Bullet chess is a game mode where you have extremely limited time to complete all the moves in your game. Its most popular iteration is 1+0, meaning you have just a single minute and no added time to play out the game. Though many in the chess elite see it as “not real chess” and coaches often frown upon pupils with excessive playtime in the mode, it is a viable tiebreaker option in online chess events and a real spectacle when two great players duke it out with no time on the clock.
Bullet chess is one of the fastest chess variants out there. FIDE defines blitz chess as anything that features less than 10 minutes per player: in online play, 5+0, 5+3 (five minutes plus three seconds per move), 3+0 or 3+2 are the most common versions. Bullet chess is, however, most commonly either played 1+0 or 2+1. There are even ultrabullet and hyperbullet variants where the players have 30 or 15 seconds to make every move.
Though it may seem like aimless fun (and bullet chess is indeed very popular among amateur players), even some of the best players in the world are known to enjoy a bit of hyper-fast chess. In fact, one of the spiciest storylines of the recent Candidates Tournament was when Alireza Firouzja, an enterprising youngster and world No. 4 at the time of writing, decided that the best cure for a set of poor performances would be a late-night multi-hour bullet chess binge. It wasn’t. He’s not the only world-class player playing like this, either: here’s world champion Magnus Carlsen playing a bit of ultrabullet.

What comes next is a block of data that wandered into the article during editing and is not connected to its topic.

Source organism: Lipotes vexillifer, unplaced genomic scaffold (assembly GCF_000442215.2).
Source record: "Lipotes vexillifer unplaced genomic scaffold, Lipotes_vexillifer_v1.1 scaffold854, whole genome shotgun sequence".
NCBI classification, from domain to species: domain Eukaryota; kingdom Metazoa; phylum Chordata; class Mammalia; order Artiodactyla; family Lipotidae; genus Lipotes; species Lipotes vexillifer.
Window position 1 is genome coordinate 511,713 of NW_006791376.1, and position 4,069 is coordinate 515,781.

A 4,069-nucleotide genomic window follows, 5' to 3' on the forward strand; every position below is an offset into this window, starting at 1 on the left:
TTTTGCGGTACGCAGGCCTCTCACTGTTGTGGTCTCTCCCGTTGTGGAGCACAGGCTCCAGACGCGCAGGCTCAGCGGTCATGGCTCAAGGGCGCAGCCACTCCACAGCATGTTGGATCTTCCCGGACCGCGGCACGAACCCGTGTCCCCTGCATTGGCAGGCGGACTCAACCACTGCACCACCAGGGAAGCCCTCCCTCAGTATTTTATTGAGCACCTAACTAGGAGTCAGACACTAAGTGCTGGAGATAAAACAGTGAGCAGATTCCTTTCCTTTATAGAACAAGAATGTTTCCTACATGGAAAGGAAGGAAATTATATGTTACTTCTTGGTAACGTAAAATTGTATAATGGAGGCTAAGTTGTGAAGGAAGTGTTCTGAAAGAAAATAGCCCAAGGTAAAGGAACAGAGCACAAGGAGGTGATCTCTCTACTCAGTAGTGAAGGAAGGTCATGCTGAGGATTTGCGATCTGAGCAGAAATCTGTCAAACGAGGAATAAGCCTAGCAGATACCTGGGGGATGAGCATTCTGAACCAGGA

And here are the grand finals of Chess.com’s recent Bullet Chess Championship:
As you can expect, all makes for a very different gameplay experience than traditional chess. A winning position means nothing if you are 20 seconds behind on the clock—unless you can quickly checkmate your opponent. Pre-moves and super-fast, instinct-based decisions are the names of the game here, you don’t have the time to actually calculate anything. This means you can set a wide variety of traps, sometimes even by just unexpectedly moving a piece in the line of fire, expecting your opponent to make a rapid response that just doesn’t take into account what you’ve done.
If you haven’t yet tried bullet chess, it is a very interesting chess experience that is definitely worth trying out. But keep in mind that it’s mostly for fun, an expression of your existing skill level rather than something that will help you improve your understanding of the game.